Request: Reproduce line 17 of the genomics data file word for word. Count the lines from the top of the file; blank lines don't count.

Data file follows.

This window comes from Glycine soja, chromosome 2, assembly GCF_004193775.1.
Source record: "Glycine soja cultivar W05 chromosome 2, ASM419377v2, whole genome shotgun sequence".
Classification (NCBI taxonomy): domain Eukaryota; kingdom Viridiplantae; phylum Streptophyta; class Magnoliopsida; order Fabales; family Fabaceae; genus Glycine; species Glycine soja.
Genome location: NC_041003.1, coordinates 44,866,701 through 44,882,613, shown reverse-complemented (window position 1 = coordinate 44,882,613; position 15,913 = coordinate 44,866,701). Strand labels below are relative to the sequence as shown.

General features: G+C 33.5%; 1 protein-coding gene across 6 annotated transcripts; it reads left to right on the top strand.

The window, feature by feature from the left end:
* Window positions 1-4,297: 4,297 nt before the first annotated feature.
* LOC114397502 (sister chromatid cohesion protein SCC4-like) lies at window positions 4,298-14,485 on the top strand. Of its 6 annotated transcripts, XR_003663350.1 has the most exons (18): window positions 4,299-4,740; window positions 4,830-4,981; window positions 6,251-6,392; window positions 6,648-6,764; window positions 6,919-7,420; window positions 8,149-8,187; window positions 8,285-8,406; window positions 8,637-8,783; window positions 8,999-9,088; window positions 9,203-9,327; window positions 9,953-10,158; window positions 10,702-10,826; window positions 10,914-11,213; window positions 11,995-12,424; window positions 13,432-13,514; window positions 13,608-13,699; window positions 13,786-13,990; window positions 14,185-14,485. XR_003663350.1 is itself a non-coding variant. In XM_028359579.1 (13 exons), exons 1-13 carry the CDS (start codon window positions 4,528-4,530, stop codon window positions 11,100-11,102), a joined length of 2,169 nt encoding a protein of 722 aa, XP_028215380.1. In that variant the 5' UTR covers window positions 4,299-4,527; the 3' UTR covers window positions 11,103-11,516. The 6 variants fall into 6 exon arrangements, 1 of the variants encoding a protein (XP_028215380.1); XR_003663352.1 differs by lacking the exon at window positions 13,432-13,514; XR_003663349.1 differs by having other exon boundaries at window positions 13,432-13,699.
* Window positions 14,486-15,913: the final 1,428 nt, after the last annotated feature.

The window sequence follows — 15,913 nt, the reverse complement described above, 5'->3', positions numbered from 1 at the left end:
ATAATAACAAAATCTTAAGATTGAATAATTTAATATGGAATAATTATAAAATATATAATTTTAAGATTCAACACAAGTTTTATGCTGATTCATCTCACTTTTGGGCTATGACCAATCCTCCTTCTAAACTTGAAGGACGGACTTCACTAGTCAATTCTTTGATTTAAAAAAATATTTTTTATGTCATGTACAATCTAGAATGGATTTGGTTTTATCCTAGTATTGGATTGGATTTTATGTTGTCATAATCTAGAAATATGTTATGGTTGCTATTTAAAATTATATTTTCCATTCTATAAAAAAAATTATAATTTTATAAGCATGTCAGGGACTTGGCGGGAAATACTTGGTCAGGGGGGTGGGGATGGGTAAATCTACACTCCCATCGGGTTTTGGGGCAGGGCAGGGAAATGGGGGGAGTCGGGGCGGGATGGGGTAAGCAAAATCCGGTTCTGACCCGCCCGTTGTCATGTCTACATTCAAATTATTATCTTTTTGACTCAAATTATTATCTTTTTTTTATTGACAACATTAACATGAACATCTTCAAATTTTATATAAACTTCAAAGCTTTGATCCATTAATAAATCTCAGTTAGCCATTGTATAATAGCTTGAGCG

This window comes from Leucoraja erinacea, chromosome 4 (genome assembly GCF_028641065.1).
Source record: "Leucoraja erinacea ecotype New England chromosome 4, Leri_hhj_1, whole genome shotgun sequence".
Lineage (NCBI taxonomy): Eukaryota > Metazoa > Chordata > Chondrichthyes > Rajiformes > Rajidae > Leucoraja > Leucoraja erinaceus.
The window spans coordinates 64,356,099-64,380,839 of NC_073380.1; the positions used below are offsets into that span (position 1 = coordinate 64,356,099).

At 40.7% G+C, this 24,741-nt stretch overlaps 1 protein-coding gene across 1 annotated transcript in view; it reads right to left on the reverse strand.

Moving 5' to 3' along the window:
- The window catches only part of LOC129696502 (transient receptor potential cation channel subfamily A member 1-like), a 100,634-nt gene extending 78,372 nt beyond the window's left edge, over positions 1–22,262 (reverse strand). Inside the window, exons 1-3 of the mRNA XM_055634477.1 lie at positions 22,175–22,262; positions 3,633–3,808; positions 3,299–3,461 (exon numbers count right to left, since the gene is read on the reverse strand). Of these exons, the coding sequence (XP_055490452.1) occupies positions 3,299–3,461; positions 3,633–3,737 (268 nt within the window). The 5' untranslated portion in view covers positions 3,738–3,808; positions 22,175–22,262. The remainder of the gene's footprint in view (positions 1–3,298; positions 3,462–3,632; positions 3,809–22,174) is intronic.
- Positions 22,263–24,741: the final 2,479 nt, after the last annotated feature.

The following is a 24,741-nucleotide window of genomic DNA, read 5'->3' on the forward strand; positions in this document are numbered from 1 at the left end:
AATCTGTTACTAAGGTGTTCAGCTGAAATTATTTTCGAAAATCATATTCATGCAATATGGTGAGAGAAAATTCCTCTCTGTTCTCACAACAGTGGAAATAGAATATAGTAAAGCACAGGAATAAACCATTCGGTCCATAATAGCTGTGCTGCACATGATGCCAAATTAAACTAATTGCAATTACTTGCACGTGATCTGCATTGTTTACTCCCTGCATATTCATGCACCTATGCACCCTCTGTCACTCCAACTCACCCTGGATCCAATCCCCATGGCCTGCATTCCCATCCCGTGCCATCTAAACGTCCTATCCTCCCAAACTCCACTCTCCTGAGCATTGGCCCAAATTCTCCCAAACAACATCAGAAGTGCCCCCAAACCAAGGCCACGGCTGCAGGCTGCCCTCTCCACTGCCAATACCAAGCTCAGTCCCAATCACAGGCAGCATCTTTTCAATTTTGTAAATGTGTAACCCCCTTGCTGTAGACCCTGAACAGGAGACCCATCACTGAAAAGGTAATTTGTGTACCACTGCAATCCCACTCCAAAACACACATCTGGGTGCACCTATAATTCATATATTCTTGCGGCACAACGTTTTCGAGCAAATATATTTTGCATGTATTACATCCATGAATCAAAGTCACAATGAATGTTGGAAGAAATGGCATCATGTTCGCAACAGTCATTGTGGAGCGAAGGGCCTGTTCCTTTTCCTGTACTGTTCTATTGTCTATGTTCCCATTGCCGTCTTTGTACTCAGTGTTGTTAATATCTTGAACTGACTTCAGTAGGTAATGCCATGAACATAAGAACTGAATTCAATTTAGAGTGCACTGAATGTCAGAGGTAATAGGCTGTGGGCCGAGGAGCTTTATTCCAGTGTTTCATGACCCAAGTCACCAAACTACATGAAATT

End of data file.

Moving 5' to 3' along the window: